4. Vallarino, J. G., et al. Identification of quantitative trait loci and candidate genes for primary metabolite content in strawberry fruit. Horticulture Research. 6, 4 (2019).
  5. Jung, K., Fastowski, O., Poplacean, I., Engel, K. H. Analysis and sensory evaluation of volatile constituents of fresh blackcurrant (Ribes nigrum L.) fruits. Journal of Agricultural and Food Chemistry. 65 (43), 9475-9487 (2017).
  6. Vallarino, J. G., et al. Genetic diversity of strawberry germplasm using metabolomic biomarkers. Scientific Reports. 8, 14386 (2018).
  7. Zhang, W., et al. Insights into the major aroma-active compounds in clear red raspberry juice (Rubus idaeus L. cv. Heritage) by molecular sensory science approaches. Food Chemistry. 336, 127721 (2021).
  8. Farneti, B., et al. Exploring blueberry aroma complexity by chromatographic and direct-injection spectrometric techniques. Frontiers in Plant Science. 8, 617 (2017).
  9. Tikunov, Y., et al. The genetic and functional analysis of flavor in commercial tomato: the FLORAL4 gene underlies a QTL for floral aroma volatiles in tomato fruit. The Plant Journal. 103 (3), 1189-1204 (2020).
  10. Tieman, D., et al. A chemical genetic roadmap to improved tomato flavor. Science. 355 (6323), 391-394 (2017).
  11. Sánchez-Sevilla, J. F., Cruz-Rus, E., Valpuesta, V., Botella, M. A., Amaya, I. Deciphering gamma-decalactone biosynthesis in strawberry fruit using a combination of genetic mapping, RNA-Seq and eQTL analyses. BMC Genomics. 15, 218 (2014).
  12. Kumar, S., et al. Genome-wide scans reveal genetic architecture of apple flavour volatiles. Molecular Breeding. 35, 118 (2015).
  13. Bauchet, G., et al. Identification of major loci and genomic regions controlling acid and volatile content in tomato fruit: implications for flavor improvement. New Phytologist. 215 (2), 624-641 (2017).
  14. Sánchez, G., et al. An integrative ' omics' approach identifies new candidate genes to impact aroma volatiles in peach fruit. BMC Genomics. 14, 343 (2013).
  15. Hummer, K. E., Dale, A. Horticulture of Ribes. Forest Pathology. 40 (3-4), 251-263 (2010).
  16. Vagiri, M., et al. Phenols and ascorbic acid in black currants (Ribes nigrum L.): Variation due to genotype, location, and year. Journal of Agricultural and Food Chemistry. 61 (39), 9298-9306 (2013).
  17. Marsol-Vall, A., Kortesniemi, M., Karhu, S. T., Kallio, H., Yang, B. Profiles of volatile compounds in blackcurrant (Ribes nigrum) cultivars with a special focus on the influence of growth latitude and weather conditions. Journal of Agricultural and Food Chemistry. 66 (28), 7485-7495 (2018).
  18. Varming, C., Petersen, M. A., Poll, L. Comparison of isolation methods for the determination of important aroma compounds in black currant (Ribes nigrum L.) juice, using nasal impact frequency profiling. Journal of Agricultural and Food Chemistry. 52 (6), 1647-1652 (2004).
  19. Andersson, J., von Sydow, E. The aroma of black currants I. Higher boiling compounds. Acta Chemica Scandinavica. 18, 1105-1114 (1964).
  20. Andersson, J., von Sydow, E. The aroma of black currants. III. Chemical characterization of different varieties and stages of ripeness by gas chromatography. Acta Chemica Scandinavica. 20, 529-535 (1966).
  21. Andersson, J., von Sydow, E. The aroma of black currants II. Lower boiling compounds. Acta Chemica Scandinavica. 20, 522-528 (1966).
  22. Marsol-Vall, A., Laaksonen, O., Yang, B. Effects of processing and storage conditions on volatile composition and odor characteristics of blackcurrant (Ribes nigrum) juices. Food Chemistry. 293, 151-160 (2019).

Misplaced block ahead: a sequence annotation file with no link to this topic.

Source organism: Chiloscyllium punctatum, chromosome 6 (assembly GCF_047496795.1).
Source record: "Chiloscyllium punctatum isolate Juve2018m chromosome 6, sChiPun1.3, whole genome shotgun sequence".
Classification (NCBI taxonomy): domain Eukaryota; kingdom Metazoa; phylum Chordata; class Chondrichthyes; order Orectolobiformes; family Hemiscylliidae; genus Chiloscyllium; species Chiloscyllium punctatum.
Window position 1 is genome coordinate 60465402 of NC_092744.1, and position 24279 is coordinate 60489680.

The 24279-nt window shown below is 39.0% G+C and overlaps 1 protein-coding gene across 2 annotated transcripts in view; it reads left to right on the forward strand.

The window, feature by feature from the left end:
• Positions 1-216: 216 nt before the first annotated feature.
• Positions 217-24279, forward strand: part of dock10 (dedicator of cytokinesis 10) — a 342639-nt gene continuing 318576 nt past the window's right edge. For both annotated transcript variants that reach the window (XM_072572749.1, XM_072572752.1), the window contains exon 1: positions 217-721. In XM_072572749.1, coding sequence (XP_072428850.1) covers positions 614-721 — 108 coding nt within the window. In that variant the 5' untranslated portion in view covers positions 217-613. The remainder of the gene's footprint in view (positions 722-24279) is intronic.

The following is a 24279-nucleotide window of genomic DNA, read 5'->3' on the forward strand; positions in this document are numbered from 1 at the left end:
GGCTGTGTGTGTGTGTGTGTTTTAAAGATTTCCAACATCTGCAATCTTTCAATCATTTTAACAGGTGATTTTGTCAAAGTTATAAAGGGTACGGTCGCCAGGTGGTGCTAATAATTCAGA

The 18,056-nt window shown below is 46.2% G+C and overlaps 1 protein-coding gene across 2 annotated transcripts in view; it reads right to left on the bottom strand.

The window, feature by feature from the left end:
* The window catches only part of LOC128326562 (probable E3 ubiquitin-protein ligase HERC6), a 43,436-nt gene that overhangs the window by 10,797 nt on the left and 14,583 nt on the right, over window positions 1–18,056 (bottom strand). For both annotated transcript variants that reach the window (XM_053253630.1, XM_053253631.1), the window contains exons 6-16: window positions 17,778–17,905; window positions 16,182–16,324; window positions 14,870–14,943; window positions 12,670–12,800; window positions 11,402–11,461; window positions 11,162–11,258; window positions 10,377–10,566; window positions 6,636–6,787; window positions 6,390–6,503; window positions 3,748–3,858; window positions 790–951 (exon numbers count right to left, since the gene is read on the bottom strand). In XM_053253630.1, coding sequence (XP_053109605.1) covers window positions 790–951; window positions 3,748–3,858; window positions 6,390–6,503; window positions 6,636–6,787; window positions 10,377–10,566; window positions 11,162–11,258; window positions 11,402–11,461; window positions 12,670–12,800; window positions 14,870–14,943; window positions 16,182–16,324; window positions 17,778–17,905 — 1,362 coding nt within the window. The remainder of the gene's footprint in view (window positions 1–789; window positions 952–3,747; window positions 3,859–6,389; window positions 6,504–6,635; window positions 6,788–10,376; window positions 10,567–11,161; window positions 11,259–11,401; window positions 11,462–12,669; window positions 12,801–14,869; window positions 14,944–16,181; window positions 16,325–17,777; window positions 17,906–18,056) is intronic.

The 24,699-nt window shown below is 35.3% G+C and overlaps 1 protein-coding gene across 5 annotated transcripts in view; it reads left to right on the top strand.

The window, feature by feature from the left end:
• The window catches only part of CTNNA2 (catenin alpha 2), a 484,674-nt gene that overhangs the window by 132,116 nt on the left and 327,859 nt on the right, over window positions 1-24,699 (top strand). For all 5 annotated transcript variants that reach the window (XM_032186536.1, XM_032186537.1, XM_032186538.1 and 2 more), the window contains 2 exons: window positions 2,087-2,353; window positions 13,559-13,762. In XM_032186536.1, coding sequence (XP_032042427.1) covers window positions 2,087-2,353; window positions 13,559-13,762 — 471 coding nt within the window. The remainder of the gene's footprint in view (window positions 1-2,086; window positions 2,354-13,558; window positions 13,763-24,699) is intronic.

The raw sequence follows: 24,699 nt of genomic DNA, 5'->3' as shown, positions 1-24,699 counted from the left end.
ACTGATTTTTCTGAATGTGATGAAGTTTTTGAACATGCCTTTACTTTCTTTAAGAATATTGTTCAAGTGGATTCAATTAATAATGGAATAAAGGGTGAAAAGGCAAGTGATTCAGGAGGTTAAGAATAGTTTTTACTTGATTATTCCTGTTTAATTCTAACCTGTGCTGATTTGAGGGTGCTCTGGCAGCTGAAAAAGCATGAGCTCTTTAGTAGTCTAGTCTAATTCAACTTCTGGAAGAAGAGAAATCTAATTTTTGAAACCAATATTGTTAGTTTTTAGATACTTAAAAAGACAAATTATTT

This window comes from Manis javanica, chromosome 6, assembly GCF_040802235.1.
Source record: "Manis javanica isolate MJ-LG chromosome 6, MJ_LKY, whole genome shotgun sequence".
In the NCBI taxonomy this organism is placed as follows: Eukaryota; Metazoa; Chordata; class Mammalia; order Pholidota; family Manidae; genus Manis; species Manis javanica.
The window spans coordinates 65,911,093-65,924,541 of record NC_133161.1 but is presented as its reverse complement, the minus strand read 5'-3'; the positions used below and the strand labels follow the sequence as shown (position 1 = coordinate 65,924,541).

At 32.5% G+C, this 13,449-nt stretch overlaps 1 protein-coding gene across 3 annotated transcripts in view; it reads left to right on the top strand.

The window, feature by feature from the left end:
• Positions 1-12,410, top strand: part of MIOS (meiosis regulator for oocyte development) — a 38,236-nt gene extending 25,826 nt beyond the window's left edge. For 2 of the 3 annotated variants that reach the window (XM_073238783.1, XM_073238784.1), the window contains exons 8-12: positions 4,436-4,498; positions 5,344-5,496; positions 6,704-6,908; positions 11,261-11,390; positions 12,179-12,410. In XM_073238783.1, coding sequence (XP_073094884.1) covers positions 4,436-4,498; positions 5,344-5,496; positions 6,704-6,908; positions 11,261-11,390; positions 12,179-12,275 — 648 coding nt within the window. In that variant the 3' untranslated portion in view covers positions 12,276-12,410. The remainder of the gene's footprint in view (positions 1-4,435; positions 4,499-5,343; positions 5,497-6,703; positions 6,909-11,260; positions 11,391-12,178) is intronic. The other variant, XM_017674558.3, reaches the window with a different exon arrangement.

23. Del Castillo, M. L. R., Dobson, G. Varietal differences in terpene composition of blackcurrant (Ribes nigrum L) berries by solid phase microextraction/gas chromatography. Journal of the Science of Food and Agriculture. 82 (13), 1510-1515 (2002).
  24. Azzi-Achkouty, S., Estephan, N., Ouaini, N., Rutledge, D. N. Headspace solid-phase microextraction for wine volatile analysis. Critical Reviews in Food Science and Nutrition. 57 (10), 2009-2020 (2017).
  25. Vallarino, J. G., Antonio, C., et al. Acquisition of volatiles compounds by gas chromatography-mass spectrometry (GC-MS). Plant Metabolomics: Methods and Protocols. 1778, 225-239 (2018).
  26. Moreira, N., Lopes, P., Cabral, M., Guedes de Pinho, P. HS-SPME/GC-MS methodologies for the analysis of volatile compounds in cork material. European Food Research and Technology. 242, 457-466 (2016).
  27. Rambla, J. L., López-Gresa, M. P., Bellés, J. M., Granell, A., Alonso, J. M., Stepanova, A. N. Metabolomic profiling of plant tissues. Plant Functional Genomics and Protocols, Methods in Molecular Biology. 1284, 221-235 (2015).
  28. Abbas, F., et al. Volatile terpenoids: multiple functions, biosynthesis, modulation and manipulation by genetic engineering. Planta. 246 (5), 803-816 (2017).
  29. Kolosova, N., Gorenstein, N., Kish, C. M., Dudareva, N. Regulation of circadian methyl benzoate emission in diurnally and nocturnally emitting plants. Plant Cell. 13 (10), 2333-2347 (2001).
  30. Dudareva, N., Pichersky, E., Gershenzon, J. Biochemistry of plant volatiles. Plant Physiology. 135 (4), 1893-1902 (2004).
  31. Borges, R. M., Ranganathan, Y., Krishnan, A., Ghara, M., Pramanik, G. When should fig fruit produce volatiles? Pattern in a ripening process. Acta Oecologica. 37 (6), 611-618 (2011).
  32. Jarret, D. A., et al. A transcript and metabolite atlas of blackcurrant fruit development highlights hormonal regulation and reveals the role of key transcription factors. Frontiers in Plant Science. 9, 1-22 (2018).
  33. Li, B., Lecourt, J., Bishop, G. Advances in non-destructive early assessment of fruit ripeness towards defining optimal time of harvest and yield prediction-a review. Plants. 7 (1), 3 (2018).
  34. Ul-Hassan, M. N., Zainal, Z., Ismail, I. Green leaf volatiles: Biosynthesis, biological functions and their applications in biotechnology. Plant Biotechnology Journal. 13 (6), 727-739 (2015).
  35. Gaston, A., Osorio, S., Denoyes, B., Rothan, C. Applying the Solanaceae strategies to strawberry crop improvement. Trends in Plant Science. 25 (2), 130-140 (2020).
  36. Gilbert, J. L., et al. Identifying breeding priorities for blueberry flavor using biochemical, sensory, and genotype by environment analyses. PLoS ONE. 10 (9), 0138494 (2015).
  37. Bueno, M., Resconi, V. C., Campo, M. M., Ferreira, V., Escudero, A. Development of a robust HS-SPME-GC-MS method for the analysis of solid food samples. Analysis of volatile compounds in fresh raw beef of differing lipid oxidation degrees. Food Chemistry. 281, 49-56 (2019).
  38. Burzynski-Chang, E. A., et al. HS-SPME-GC-MS analyses of volatiles in plant populations-quantitating compound × individual matrix effects. Molecules. 23 (10), 2436 (2018).

This article has been published

Video Coming Soon

JoVE Logo

Privacy

Terms of Use

Policies

Research

Education

ABOUT JoVE

Copyright © 2024 MyJoVE Corporation. All rights reserved